The Rays had a lot to overcome Saturday afternoon in Oakland.
Catcher Francisco Mejia went on the injured list before the game. Starter Tyler Glasnow put them in an early hole, allowing three runs on two homers in two of his “worst” innings. Centerfielder Kevin Kiermaier left the game with a left wrist sprain that may sideline him for a while.
Yet there the Rays were in the eighth inning, closing the gap on the A’s to one run, with momentum on their side.
And there they went, allowing two runs after a throwing error by first baseman Mike Brosseau on what should have been the third out in the eighth, then loading the bases to start their ninth — but getting nothing out of it and ending up with a 6-3 loss.
“Yeah, it was frustrating,” manager Kevin Cash said. “We worked really hard late in the ballgame to kind of make a comeback and kept tacking on. They got one across and we’d get one back.
“You’ve just got to be really clean in those innings. And unfortunately we weren’t. But happy with the way the guys are competing. Totally understand and recognize the hitting is going to come around, it’s just been kind of quiet here lately.”
After a five-game win streak, it was a rough 24 hours for the Rays, as they lost on a walkoff homer Friday night after being perfect-gamed through six innings and no-hit until the eighth. With the latest loss, they dropped to 18-17 heading into Sunday’s finale of the week-long West Coast trip and the rugged stretch of 30 games in 31 days.
As badly as Glasnow started, he ended up pitching pretty well by working into the sixth.
He walked leadoff man Mark Canha, then allowed a first-pitch fastball homer to Seth Brown, who also went deep on the last swing Friday. After needing 30 pitches to get through the first inning, Glasnow gave up another first-pitch fastball homer with one out in the second to Austin Allen.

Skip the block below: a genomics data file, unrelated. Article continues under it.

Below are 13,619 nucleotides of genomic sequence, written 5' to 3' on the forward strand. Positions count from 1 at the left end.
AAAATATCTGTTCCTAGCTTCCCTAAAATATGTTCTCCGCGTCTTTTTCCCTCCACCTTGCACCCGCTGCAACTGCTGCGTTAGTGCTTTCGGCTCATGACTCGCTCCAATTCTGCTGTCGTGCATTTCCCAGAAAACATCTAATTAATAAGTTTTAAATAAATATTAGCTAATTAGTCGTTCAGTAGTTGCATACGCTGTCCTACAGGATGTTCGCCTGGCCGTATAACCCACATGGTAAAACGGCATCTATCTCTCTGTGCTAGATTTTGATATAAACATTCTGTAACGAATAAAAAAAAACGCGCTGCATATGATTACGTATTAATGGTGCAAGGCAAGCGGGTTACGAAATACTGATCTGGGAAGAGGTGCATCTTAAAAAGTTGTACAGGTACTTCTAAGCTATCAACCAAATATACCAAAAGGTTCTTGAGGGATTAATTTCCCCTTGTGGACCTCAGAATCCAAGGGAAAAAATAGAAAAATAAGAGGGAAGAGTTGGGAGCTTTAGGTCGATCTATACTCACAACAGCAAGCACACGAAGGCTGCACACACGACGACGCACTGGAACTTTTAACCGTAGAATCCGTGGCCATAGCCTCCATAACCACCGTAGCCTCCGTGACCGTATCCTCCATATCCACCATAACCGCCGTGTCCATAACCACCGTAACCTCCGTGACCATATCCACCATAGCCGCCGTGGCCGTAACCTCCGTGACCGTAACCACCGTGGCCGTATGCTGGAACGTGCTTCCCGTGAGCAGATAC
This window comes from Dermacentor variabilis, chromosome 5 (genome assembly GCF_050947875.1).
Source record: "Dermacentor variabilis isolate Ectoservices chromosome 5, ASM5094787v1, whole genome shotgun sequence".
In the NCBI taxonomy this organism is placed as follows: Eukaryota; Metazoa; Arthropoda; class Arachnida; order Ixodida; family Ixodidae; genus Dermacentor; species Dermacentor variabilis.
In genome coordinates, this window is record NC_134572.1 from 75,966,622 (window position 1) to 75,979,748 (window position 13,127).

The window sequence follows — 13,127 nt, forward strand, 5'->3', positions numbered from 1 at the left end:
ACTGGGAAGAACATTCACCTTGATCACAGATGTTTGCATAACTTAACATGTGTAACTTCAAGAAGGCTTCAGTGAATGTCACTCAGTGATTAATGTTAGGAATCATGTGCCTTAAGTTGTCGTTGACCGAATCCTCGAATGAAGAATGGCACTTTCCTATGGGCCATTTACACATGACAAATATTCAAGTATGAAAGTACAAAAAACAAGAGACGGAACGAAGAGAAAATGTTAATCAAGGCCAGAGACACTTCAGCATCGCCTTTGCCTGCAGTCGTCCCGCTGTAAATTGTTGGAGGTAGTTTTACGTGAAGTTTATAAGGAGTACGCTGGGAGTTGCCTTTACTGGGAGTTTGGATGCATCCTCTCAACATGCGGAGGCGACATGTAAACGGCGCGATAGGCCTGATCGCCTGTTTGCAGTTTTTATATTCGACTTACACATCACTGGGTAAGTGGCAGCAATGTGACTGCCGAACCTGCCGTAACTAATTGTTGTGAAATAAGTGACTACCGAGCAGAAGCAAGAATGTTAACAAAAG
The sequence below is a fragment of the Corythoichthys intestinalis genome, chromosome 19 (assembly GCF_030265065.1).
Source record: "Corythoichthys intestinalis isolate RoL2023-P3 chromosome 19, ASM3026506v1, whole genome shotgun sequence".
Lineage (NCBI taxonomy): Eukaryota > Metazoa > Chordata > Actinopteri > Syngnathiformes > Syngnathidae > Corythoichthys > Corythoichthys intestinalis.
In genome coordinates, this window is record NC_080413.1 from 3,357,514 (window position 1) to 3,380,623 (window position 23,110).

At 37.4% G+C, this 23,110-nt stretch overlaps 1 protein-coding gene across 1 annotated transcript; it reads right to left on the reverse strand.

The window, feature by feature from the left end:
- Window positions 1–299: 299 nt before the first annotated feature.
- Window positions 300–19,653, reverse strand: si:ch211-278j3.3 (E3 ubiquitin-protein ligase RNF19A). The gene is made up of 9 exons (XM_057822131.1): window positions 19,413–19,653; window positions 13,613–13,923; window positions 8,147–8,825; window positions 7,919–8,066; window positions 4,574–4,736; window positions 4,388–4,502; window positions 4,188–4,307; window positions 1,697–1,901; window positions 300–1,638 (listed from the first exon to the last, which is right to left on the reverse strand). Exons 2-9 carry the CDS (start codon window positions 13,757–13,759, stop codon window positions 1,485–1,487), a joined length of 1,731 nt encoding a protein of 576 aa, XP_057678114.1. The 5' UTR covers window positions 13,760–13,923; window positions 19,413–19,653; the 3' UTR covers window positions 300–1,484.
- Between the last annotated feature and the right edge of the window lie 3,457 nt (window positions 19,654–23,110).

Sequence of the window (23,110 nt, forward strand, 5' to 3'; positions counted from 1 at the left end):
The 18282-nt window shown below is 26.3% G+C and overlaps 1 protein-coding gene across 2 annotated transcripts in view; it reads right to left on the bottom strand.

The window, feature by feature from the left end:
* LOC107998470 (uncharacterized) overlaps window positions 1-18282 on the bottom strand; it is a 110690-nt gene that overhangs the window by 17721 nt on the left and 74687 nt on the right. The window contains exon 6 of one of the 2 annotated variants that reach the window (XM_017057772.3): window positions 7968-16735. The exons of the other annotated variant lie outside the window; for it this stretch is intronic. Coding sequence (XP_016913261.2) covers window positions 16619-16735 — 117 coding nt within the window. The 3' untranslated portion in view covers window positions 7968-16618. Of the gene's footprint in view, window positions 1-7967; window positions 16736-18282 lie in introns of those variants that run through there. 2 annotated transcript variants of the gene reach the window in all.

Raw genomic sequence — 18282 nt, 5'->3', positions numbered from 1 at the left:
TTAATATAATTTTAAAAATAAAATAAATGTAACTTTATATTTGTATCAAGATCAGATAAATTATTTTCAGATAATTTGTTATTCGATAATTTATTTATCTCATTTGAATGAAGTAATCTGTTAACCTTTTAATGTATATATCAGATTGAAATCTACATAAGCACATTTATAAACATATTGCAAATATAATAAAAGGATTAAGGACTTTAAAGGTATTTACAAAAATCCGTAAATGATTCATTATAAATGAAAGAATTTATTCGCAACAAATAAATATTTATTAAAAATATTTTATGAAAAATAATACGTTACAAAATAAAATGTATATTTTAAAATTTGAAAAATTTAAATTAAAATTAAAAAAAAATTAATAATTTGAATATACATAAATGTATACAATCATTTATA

He deduced the A’s must have realized, as he did, that the fastball was the only one of his four pitches working early and were waiting for it.
“Out of synch. Not very good. Definitely my two worst innings,” Glasnow said. “Not a lot of rhythm there. I think the only option I had in terms of timing, what I was comfortable with, was the fastball.”
Glasnow made some adjustments and settled down after that, retiring 13 of the next 15 with two walks, and getting two outs into the sixth, with 11 strikeouts in the scorebook, when Cash decided 101 pitches were enough.
“There’d be more satisfaction if I finished the sixth,” Glasnow said. “But I think there’s some positives to take from it for sure.”
Cash thought so, saying he was happy, pleased and “really, really encouraged” with how Glasnow threw.
The reviews may not be as good from the pitcher’s mom, who chastised him previously for cursing too much, as his dissatisfaction over being taken out was audible on the TV broadcast. “We’ll see my phone,” Glasnow said.
Brandon Lowe’s two-run homer in the sixth, his third in nine games and sixth overall, got the Rays to within a run. After the A’s added on, a two-out RBI single in the eighth by Mike Zunino got them back to 4-3. But a messy eighth by relievers Hunter Strickland and Ryan Thompson, and Brosseau’s off-target throw to first led to two more A’s runs.
And after Brett Phillips (single), Randy Arozarena (hit by pitch) and Austin Meadows (walk) reached to start the ninth off Lou Trivino, Yandy Diaz flied out, Lowe struck out and Joey Wendle grounded out.
Frustrating? “All losses suck,” Lowe said. “So hard to say one’s worse than the other, especially right now.”
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